Culture, Adaptation, and Innateness

Robert Boyd, Peter J. Richerson

Research output: Chapter in Book/Report/Conference proceedingChapter

4 Scopus citations

Abstract

Culture has fundamentally changed the nature of human evolution because it creates a novel evolutionary tradeoff. Social learning allows human populations to rapidly evolve accumulate cultural evolution of highly adaptive culturally transmitted behaviors. However, to get the benefits of social learning, humans have to be credulous, for the most part accepting the ways that they observe in their society as sensible and proper; such credulity opens up human minds to the spread of maladaptive beliefs. These costs can be reduced by tinkering with our evolved psychology, but they cannot be eliminated without losing the adaptive benefits of cumulative cultural evolution. The classic naturenurture controversy neglects the processes of gene-culture coevolution. An evolutionary psychology lacking an account of this fundamental tradeoff cannot successfully explain human evolution.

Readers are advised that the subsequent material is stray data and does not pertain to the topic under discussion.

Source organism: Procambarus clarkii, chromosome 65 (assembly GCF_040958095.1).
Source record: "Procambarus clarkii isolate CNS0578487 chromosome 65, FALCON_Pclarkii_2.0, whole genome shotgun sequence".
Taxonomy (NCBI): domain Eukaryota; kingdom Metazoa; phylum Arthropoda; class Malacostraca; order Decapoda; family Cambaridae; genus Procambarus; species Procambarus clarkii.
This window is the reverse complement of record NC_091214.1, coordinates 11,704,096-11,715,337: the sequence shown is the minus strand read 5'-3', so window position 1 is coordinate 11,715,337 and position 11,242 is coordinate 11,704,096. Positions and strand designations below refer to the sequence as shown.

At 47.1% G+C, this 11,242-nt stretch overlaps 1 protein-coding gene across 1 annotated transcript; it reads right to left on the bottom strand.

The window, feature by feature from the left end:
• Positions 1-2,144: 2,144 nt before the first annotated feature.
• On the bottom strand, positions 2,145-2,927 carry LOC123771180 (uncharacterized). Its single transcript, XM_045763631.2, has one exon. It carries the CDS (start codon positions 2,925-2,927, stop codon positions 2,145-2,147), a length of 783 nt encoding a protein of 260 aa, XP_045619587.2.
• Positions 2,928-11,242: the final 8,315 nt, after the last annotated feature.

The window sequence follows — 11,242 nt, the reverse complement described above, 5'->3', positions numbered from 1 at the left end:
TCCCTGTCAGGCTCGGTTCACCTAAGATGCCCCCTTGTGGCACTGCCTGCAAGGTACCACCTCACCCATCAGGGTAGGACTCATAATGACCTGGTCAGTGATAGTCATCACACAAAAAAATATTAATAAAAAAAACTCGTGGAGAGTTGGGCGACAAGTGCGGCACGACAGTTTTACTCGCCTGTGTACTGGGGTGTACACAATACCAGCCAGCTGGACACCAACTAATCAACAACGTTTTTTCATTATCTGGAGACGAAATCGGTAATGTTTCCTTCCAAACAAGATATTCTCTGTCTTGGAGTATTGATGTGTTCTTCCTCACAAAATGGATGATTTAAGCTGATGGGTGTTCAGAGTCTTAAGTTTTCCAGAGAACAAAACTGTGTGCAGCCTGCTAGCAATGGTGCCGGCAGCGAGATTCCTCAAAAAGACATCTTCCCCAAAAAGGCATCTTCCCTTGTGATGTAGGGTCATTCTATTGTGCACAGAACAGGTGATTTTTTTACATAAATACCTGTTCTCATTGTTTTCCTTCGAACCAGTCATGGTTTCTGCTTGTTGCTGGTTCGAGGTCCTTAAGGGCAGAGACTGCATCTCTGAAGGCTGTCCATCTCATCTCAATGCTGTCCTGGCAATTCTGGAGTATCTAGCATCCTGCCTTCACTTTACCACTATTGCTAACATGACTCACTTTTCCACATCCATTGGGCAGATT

Original languageEnglish (US)
Title of host publicationCulture and Cognition
PublisherOxford University Press
Volume2
ISBN (Electronic)9780199871209
ISBN (Print)9780195310139
DOIs
StatePublished - May 1 2007
Externally publishedYes

Keywords

  • Cultural evolution
  • Evolutionary psychology
  • Gene-culture coevolution
  • Human evolution
  • Nature-nurture controversy

ASJC Scopus subject areas

  • Arts and Humanities(all)

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  • Cite this

    Boyd, R., & Richerson, P. J. (2007). Culture, Adaptation, and Innateness. In Culture and Cognition (Vol. 2). Oxford University Press. https://doi.org/10.1093/acprof:oso/9780195310139.003.0002